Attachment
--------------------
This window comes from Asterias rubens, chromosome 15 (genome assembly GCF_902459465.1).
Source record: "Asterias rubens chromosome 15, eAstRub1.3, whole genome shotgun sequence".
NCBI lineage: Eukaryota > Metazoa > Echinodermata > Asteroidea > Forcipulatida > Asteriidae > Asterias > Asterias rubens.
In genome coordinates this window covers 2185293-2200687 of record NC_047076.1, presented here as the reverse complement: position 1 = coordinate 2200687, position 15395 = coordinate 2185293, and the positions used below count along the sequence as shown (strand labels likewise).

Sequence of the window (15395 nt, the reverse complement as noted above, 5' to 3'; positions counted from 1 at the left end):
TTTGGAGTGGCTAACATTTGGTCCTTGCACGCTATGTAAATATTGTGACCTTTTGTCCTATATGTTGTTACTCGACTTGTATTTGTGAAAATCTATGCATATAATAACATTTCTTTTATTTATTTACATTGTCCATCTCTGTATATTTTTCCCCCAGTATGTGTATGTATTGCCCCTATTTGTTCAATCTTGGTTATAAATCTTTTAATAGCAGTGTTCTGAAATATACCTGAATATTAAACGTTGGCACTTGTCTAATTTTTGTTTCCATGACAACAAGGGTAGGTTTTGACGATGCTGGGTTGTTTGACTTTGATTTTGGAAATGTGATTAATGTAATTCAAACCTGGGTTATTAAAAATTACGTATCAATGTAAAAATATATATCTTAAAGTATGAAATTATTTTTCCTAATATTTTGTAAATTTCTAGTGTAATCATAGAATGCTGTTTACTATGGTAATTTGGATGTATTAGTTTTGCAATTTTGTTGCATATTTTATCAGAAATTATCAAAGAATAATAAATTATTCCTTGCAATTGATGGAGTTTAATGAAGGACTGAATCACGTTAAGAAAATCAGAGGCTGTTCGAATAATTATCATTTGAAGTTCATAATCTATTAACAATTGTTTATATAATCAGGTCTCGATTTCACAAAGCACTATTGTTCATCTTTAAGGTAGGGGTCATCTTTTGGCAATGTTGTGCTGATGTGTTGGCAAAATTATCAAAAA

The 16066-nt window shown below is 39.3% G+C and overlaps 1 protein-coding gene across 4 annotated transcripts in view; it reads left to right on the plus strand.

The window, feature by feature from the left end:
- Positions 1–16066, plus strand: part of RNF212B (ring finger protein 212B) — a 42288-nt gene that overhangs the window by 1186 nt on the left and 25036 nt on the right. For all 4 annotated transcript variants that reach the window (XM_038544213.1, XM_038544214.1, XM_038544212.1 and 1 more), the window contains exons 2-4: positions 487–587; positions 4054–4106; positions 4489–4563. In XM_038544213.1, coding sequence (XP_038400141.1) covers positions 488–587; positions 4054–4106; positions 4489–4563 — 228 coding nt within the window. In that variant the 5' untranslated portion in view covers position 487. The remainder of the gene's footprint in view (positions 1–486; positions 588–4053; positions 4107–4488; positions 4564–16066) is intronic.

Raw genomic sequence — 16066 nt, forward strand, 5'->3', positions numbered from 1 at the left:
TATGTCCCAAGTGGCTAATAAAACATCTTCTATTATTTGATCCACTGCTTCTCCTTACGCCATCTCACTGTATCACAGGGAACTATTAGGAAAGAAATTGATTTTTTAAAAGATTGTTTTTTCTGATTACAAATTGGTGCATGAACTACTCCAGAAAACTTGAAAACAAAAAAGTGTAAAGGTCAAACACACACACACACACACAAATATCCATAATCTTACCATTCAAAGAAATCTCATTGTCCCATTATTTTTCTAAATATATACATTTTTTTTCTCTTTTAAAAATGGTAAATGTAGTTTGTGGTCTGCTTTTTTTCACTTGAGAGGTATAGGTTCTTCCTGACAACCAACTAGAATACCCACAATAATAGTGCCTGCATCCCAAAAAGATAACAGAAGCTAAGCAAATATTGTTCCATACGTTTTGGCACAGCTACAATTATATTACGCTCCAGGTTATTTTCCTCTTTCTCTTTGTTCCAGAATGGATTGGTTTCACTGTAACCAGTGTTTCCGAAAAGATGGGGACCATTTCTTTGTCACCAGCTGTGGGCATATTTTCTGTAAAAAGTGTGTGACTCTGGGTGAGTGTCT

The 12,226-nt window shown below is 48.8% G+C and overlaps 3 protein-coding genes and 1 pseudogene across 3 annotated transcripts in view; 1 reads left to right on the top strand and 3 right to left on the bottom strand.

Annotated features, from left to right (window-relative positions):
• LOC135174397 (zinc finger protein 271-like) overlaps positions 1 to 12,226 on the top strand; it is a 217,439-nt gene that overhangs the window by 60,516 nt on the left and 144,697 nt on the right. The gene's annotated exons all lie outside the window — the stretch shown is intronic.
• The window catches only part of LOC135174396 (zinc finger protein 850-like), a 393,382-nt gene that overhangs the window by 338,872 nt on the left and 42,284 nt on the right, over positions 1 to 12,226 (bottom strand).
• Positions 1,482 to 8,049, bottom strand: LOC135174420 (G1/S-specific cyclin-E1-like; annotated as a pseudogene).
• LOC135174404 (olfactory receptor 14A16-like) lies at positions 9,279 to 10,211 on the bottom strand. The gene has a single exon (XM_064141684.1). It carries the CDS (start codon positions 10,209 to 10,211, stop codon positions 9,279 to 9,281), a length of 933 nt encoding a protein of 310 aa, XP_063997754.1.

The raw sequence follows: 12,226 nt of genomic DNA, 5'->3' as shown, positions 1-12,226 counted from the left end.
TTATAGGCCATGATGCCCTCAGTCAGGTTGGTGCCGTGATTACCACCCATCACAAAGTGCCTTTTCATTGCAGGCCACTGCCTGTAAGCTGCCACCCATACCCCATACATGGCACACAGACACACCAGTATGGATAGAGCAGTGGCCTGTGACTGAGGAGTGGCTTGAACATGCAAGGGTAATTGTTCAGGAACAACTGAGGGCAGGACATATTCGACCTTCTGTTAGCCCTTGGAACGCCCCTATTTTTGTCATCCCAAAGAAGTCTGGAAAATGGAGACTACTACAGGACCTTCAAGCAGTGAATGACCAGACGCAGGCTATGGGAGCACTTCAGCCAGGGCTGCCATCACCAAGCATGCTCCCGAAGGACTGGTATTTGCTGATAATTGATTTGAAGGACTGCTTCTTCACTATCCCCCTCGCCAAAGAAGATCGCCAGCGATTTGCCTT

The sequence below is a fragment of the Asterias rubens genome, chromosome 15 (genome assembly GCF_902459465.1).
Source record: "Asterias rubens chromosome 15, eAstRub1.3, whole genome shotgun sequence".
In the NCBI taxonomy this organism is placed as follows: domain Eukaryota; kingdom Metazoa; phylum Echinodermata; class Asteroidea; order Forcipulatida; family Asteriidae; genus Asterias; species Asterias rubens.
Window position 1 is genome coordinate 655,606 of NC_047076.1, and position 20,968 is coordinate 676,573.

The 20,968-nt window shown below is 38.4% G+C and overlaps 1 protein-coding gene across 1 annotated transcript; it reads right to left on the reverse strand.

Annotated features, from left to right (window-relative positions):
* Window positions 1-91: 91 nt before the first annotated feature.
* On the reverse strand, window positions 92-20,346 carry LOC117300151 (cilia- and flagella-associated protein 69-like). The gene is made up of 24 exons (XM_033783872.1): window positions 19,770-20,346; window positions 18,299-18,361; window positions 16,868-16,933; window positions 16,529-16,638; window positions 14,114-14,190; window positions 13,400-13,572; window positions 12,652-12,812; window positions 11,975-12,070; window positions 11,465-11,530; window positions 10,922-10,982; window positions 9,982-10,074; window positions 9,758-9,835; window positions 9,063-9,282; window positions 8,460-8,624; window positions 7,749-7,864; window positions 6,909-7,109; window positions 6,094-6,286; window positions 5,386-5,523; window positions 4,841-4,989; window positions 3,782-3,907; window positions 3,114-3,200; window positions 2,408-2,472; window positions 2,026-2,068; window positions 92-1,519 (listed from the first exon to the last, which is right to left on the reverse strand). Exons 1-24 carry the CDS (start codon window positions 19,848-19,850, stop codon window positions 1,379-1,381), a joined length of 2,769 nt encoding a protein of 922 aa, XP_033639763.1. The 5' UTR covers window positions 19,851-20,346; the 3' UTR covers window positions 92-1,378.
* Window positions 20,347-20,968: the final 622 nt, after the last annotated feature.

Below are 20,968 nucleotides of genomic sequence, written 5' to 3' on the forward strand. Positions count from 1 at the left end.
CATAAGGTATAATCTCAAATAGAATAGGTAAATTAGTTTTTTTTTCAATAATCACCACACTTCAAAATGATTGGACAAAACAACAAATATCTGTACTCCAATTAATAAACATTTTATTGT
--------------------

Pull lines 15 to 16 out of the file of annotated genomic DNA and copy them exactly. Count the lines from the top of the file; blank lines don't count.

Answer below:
• The window catches only part of LOC135174396 (zinc finger protein 850-like), a 393,382-nt gene that overhangs the window by 338,872 nt on the left and 42,284 nt on the right, over positions 1 to 12,226 (bottom strand).
• Positions 1,482 to 8,049, bottom strand: LOC135174420 (G1/S-specific cyclin-E1-like; annotated as a pseudogene).